The pupillary dilation that occurs following use of many antidepressant drugs including desvenlafaxine may trigger an angle closure attack in a patient with anatomically narrow angles who does not have a patent iridectomy. Avoid use of antidepressants, including desvenlafaxine, in patients with untreated anatomically narrow angles.
During all MDD phase 2 and phase 3 studies, mania was reported for approximately 0.02% of patients treated with desvenlafaxine. Activation of mania/hypomania has also been reported in a small proportion of patients with major affective disorder who were treated with other marketed antidepressants. As with all antidepressants, desvenlafaxine should be used cautiously in patients with a history or family history of mania or hypomania.
Adverse reactions after discontinuation of serotonergic antidepressants, particularly after abrupt discontinuation, include: nausea, sweating, dysphoric mood, irritability, agitation, dizziness, sensory disturbances (e.g., paresthesia, such as electric shock sensations), tremor, anxiety, confusion, headache, lethargy, emotional lability, insomnia, hypomania, tinnitus, and seizures. A gradual reduction in dosage rather than abrupt cessation is recommended whenever possible [see Dosage and Administration (2.5), Adverse Reaction (6.1)].
Cases of seizure have been reported in pre-marketing clinical studies with desvenlafaxine. Desvenlafaxine has not been systematically evaluated in patients with a seizure disorder. Patients with a history of seizures were excluded from pre-marketing clinical studies. Desvenlafaxine should be prescribed with caution in patients with a seizure disorder.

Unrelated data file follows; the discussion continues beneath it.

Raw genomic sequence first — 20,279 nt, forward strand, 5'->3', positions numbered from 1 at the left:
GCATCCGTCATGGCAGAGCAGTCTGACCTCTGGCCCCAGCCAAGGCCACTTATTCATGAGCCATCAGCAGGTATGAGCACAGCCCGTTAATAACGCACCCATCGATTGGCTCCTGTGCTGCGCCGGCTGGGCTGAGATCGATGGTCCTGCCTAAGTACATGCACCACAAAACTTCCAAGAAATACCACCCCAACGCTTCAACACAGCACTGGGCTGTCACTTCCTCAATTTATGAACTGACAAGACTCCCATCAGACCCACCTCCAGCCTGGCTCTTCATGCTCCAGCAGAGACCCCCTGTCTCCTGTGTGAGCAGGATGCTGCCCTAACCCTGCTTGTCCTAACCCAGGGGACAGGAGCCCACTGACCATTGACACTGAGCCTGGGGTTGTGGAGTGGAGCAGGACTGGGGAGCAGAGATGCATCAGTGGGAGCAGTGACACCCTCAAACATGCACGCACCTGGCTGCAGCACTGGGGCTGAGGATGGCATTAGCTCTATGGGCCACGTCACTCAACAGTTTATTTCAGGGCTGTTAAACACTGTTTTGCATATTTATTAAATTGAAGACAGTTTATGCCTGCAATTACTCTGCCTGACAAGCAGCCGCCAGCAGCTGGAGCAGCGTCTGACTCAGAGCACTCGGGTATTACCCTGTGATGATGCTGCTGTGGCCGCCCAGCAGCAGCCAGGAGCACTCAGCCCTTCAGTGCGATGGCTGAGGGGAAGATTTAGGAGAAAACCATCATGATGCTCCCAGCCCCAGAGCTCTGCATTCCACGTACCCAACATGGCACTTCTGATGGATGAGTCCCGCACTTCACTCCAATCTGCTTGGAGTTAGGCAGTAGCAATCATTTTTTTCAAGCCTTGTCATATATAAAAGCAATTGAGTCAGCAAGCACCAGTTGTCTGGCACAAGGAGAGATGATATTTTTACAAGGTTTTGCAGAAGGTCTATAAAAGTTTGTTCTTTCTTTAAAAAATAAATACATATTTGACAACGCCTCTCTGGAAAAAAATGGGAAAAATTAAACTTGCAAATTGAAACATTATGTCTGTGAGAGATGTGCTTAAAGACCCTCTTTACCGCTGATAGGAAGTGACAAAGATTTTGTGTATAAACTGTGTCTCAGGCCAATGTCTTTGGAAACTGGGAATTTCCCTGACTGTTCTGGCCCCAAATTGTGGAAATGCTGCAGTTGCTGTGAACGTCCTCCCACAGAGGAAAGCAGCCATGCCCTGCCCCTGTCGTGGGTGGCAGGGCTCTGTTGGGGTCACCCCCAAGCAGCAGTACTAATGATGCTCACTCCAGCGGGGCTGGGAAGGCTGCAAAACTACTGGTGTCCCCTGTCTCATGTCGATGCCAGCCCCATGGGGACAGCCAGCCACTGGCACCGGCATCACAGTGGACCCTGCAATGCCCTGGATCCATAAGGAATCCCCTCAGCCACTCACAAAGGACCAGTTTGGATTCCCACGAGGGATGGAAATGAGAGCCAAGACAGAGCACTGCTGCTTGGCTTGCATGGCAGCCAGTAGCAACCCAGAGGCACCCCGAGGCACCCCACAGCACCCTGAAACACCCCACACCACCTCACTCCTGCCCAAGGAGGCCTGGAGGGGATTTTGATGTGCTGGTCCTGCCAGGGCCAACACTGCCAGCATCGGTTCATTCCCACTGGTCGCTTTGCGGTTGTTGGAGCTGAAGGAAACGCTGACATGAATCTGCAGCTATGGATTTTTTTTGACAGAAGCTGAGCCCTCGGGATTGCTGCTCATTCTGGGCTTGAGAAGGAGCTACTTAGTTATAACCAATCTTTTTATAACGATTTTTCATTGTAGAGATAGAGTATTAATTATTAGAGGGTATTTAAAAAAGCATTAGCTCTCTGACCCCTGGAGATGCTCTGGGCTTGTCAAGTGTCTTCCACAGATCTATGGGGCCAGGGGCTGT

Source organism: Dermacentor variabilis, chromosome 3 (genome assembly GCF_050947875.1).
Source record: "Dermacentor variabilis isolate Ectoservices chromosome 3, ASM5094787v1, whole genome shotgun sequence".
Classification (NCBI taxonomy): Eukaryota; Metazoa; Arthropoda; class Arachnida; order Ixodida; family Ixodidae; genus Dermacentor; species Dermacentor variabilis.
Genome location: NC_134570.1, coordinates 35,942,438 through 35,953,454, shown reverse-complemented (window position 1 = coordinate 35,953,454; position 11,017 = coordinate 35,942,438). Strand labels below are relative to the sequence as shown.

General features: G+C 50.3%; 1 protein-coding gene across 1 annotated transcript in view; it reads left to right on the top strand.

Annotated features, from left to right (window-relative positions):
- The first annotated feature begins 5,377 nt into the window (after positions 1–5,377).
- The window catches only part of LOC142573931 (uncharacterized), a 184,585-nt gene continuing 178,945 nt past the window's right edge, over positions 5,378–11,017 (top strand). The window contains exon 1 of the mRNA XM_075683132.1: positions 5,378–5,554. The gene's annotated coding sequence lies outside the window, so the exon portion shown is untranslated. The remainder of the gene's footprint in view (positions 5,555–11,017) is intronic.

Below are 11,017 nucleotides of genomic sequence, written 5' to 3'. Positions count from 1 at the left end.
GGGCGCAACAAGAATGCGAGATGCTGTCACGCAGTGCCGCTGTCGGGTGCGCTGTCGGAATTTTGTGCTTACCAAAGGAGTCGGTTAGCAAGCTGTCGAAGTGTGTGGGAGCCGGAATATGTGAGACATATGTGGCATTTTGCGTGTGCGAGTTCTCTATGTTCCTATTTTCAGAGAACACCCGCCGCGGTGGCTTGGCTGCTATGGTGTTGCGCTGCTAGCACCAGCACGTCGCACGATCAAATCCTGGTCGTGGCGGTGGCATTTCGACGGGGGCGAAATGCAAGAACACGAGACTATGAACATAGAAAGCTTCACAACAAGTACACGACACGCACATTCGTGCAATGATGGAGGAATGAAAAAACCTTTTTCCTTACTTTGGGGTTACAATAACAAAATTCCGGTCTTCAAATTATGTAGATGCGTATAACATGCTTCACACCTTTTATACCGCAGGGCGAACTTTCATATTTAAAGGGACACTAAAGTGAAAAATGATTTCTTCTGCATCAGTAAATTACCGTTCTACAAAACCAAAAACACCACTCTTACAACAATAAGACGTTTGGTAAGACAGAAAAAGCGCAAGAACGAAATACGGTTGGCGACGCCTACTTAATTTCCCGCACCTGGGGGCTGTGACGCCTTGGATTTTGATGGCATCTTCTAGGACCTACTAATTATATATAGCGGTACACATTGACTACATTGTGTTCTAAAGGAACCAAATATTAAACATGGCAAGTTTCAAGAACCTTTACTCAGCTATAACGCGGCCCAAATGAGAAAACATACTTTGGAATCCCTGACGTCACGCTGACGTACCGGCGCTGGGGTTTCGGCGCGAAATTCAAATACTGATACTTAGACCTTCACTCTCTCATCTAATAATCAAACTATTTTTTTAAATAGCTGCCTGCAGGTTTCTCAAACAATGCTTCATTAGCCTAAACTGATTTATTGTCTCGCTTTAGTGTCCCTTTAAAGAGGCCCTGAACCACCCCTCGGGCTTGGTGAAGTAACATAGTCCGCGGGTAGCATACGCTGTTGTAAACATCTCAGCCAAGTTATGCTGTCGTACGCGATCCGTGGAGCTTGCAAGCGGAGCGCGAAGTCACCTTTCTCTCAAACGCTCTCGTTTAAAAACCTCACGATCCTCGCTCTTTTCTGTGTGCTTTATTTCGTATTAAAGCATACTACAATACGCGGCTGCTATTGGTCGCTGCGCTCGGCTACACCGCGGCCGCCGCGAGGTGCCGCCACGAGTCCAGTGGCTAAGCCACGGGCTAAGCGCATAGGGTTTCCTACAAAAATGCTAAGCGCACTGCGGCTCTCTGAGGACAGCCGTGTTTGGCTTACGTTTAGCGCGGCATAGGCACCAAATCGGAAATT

Hyponatremia may occur as a result of treatment with SSRIs and SNRIs, including desvenlafaxine. In many cases, this hyponatremia appears to be the result of the syndrome of inappropriate antidiuretic hormone secretion (SIADH). Cases with serum sodium lower than 110 mmol/L have been reported. Elderly patients may be at greater risk of developing hyponatremia with SSRIs and SNRIs. Also, patients taking diuretics or who are otherwise volume depleted can be at greater risk [see Use in Specific Populations (8.5) and Clinical Pharmacology (12.3)].